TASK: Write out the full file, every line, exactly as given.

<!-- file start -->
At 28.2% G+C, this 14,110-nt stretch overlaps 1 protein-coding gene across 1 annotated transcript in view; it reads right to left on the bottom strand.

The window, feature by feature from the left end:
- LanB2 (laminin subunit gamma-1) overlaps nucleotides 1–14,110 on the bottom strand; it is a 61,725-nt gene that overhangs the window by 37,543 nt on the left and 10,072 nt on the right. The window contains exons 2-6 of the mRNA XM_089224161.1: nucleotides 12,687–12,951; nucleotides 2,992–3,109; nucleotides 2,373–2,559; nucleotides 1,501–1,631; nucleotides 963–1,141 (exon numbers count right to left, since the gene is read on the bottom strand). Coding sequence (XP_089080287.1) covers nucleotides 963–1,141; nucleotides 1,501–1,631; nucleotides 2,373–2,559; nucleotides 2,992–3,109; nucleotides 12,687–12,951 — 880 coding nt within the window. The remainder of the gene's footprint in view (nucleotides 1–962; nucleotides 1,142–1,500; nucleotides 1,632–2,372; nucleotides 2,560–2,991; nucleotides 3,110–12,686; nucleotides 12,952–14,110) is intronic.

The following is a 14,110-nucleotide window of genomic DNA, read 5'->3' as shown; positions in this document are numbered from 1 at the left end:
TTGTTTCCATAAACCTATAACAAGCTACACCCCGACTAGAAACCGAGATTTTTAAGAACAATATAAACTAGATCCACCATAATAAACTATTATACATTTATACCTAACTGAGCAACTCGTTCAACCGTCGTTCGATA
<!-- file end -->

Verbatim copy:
At 28.2% G+C, this 14,110-nt stretch overlaps 1 protein-coding gene across 1 annotated transcript in view; it reads right to left on the bottom strand.

The window, feature by feature from the left end:
- LanB2 (laminin subunit gamma-1) overlaps nucleotides 1–14,110 on the bottom strand; it is a 61,725-nt gene that overhangs the window by 37,543 nt on the left and 10,072 nt on the right. The window contains exons 2-6 of the mRNA XM_089224161.1: nucleotides 12,687–12,951; nucleotides 2,992–3,109; nucleotides 2,373–2,559; nucleotides 1,501–1,631; nucleotides 963–1,141 (exon numbers count right to left, since the gene is read on the bottom strand). Coding sequence (XP_089080287.1) covers nucleotides 963–1,141; nucleotides 1,501–1,631; nucleotides 2,373–2,559; nucleotides 2,992–3,109; nucleotides 12,687–12,951 — 880 coding nt within the window. The remainder of the gene's footprint in view (nucleotides 1–962; nucleotides 1,142–1,500; nucleotides 1,632–2,372; nucleotides 2,560–2,991; nucleotides 3,110–12,686; nucleotides 12,952–14,110) is intronic.

The following is a 14,110-nucleotide window of genomic DNA, read 5'->3' as shown; positions in this document are numbered from 1 at the left end:
TTGTTTCCATAAACCTATAACAAGCTACACCCCGACTAGAAACCGAGATTTTTAAGAACAATATAAACTAGATCCACCATAATAAACTATTATACATTTATACCTAACTGAGCAACTCGTTCAACCGTCGTTCGATA